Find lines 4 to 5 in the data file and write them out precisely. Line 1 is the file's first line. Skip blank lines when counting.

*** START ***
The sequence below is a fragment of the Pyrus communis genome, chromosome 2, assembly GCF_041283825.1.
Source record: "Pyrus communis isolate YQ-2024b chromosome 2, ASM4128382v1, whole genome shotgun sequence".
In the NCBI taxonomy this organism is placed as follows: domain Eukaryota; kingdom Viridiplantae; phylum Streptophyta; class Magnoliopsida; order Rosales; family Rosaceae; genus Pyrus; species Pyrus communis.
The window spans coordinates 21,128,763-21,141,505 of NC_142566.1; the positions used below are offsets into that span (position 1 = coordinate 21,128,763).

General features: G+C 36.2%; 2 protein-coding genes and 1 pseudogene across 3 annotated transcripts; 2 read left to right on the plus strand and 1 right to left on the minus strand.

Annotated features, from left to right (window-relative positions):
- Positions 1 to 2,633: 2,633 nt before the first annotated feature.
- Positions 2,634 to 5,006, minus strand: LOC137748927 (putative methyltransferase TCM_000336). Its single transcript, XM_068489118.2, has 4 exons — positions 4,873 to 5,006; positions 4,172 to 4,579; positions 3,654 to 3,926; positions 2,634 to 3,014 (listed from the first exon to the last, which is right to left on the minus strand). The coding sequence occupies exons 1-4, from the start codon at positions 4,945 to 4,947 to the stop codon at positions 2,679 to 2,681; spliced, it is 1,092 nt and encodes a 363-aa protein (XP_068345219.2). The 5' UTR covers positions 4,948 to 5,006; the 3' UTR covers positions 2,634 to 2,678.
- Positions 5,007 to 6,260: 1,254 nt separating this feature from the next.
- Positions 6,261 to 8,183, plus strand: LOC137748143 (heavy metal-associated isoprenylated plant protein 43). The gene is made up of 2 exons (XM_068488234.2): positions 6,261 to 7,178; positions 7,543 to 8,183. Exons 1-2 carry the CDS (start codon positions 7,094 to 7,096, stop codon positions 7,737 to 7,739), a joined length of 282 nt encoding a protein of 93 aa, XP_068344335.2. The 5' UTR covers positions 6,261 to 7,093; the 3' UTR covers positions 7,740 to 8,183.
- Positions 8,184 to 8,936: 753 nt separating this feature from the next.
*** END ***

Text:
The window spans coordinates 21,128,763-21,141,505 of NC_142566.1; the positions used below are offsets into that span (position 1 = coordinate 21,128,763).

General features: G+C 36.2%; 2 protein-coding genes and 1 pseudogene across 3 annotated transcripts; 2 read left to right on the plus strand and 1 right to left on the minus strand.